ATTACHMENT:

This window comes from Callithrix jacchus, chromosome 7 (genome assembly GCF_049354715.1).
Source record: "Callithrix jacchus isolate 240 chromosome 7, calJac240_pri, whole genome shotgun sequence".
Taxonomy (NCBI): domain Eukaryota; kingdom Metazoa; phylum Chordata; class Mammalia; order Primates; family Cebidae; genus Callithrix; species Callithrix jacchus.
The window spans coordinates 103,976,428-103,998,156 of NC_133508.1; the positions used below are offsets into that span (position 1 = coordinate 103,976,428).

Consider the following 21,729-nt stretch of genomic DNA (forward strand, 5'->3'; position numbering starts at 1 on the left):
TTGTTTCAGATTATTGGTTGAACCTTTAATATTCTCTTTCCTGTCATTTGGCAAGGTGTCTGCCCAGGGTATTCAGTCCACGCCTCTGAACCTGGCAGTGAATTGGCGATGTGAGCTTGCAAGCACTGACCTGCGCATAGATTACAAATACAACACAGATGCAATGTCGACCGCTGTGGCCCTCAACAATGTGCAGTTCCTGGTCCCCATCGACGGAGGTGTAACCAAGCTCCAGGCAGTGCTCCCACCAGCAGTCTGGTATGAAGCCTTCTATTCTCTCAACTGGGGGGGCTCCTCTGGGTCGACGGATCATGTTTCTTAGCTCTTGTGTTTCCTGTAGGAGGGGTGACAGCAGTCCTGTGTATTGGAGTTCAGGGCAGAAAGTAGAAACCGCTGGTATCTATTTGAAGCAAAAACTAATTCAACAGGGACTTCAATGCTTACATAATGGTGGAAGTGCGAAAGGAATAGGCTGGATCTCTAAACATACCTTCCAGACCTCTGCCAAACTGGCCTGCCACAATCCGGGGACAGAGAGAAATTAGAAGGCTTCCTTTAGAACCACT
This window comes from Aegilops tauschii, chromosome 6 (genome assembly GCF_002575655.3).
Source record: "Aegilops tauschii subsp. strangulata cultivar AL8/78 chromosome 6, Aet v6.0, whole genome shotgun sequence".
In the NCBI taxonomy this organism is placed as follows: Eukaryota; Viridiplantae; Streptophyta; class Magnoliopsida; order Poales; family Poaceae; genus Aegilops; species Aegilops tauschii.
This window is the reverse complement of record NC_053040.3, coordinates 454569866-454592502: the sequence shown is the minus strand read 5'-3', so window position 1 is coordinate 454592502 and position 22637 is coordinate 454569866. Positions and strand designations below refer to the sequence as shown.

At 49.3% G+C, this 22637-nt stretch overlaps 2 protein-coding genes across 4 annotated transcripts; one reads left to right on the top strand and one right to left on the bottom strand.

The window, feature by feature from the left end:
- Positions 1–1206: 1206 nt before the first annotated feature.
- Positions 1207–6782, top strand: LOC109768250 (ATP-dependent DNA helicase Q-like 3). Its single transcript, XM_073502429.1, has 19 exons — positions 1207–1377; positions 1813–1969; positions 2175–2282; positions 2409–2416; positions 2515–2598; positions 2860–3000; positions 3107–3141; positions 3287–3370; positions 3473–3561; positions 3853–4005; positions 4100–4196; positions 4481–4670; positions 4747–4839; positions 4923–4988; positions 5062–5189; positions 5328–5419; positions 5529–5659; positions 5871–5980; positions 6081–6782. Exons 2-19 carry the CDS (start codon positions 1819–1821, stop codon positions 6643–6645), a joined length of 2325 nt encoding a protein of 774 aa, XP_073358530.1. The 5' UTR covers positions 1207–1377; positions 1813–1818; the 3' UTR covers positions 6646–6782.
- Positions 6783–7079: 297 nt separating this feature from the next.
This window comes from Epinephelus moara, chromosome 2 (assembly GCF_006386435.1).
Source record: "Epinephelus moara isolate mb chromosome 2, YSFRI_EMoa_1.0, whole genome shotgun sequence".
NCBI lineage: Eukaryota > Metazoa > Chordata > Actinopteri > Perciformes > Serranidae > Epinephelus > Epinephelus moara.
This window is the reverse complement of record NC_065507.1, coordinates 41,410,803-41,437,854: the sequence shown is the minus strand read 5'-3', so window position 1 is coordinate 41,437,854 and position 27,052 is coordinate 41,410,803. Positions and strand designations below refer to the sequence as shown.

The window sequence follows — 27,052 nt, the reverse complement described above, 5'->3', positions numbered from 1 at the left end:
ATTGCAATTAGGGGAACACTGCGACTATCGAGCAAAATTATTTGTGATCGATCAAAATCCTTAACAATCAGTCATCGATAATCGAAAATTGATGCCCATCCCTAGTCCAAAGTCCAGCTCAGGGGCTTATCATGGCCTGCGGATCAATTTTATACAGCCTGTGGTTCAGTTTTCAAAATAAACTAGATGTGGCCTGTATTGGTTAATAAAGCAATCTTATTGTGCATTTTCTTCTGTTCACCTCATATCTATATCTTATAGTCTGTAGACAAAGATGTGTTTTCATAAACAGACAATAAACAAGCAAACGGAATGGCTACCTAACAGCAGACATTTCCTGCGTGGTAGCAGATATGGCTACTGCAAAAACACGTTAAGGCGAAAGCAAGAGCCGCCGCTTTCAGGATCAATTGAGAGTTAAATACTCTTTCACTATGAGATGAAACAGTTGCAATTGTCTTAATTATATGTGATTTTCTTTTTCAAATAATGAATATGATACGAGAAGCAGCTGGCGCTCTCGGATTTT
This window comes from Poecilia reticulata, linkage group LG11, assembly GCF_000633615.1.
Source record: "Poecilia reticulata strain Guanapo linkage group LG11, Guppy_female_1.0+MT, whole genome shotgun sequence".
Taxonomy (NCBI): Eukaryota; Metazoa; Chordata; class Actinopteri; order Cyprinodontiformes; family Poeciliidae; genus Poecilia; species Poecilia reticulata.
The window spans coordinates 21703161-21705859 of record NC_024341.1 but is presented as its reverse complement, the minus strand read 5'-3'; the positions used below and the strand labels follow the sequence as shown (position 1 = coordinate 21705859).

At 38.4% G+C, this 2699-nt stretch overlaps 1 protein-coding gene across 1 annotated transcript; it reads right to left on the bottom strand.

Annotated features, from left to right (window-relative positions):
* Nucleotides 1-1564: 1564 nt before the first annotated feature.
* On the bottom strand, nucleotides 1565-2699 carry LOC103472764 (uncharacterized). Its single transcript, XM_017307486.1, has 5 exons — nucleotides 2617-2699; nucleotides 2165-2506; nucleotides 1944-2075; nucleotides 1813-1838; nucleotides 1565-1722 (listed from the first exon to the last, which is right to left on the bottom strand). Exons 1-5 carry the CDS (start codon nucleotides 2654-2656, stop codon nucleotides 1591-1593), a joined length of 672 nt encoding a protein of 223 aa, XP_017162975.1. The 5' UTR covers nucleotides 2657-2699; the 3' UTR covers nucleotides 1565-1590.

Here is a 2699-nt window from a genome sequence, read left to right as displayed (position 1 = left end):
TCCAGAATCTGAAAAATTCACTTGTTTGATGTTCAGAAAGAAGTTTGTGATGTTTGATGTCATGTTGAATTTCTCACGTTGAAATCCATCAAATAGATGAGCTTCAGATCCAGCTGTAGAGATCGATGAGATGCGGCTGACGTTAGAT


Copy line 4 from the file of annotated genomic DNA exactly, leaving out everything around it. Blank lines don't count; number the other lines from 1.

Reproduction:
The window spans coordinates 103,976,428-103,998,156 of NC_133508.1; the positions used below are offsets into that span (position 1 = coordinate 103,976,428).